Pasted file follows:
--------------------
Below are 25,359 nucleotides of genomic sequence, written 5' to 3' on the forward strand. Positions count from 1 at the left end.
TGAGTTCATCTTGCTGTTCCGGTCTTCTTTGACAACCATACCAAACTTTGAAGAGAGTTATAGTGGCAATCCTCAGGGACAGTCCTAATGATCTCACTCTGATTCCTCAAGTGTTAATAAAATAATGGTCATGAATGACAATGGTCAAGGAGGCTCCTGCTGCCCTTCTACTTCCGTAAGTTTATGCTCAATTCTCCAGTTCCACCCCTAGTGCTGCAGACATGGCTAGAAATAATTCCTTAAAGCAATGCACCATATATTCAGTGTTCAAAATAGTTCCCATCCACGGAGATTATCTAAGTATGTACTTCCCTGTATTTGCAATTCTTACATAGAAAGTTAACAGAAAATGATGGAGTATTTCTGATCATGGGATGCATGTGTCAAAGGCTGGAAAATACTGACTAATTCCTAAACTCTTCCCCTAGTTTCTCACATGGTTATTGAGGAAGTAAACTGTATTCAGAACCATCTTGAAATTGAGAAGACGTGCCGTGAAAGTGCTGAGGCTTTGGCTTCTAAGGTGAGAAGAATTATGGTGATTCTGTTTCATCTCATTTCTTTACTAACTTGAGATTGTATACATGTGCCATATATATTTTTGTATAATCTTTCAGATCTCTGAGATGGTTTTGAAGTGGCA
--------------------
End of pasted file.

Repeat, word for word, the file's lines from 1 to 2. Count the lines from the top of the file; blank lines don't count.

Below are 25,359 nucleotides of genomic sequence, written 5' to 3' on the forward strand. Positions count from 1 at the left end.
TGAGTTCATCTTGCTGTTCCGGTCTTCTTTGACAACCATACCAAACTTTGAAGAGAGTTATAGTGGCAATCCTCAGGGACAGTCCTAATGATCTCACTCTGATTCCTCAAGTGTTAATAAAATAATGGTCATGAATGACAATGGTCAAGGAGGCTCCTGCTGCCCTTCTACTTCCGTAAGTTTATGCTCAATTCTCCAGTTCCACCCCTAGTGCTGCAGACATGGCTAGAAATAATTCCTTAAAGCAATGCACCATATATTCAGTGTTCAAAATAGTTCCCATCCACGGAGATTATCTAAGTATGTACTTCCCTGTATTTGCAATTCTTACATAGAAAGTTAACAGAAAATGATGGAGTATTTCTGATCATGGGATGCATGTGTCAAAGGCTGGAAAATACTGACTAATTCCTAAACTCTTCCCCTAGTTTCTCACATGGTTATTGAGGAAGTAAACTGTATTCAGAACCATCTTGAAATTGAGAAGACGTGCCGTGAAAGTGCTGAGGCTTTGGCTTCTAAGGTGAGAAGAATTATGGTGATTCTGTTTCATCTCATTTCTTTACTAACTTGAGATTGTATACATGTGCCATATATATTTTTGTATAATCTTTCAGATCTCTGAGATGGTTTTGAAGTGGCA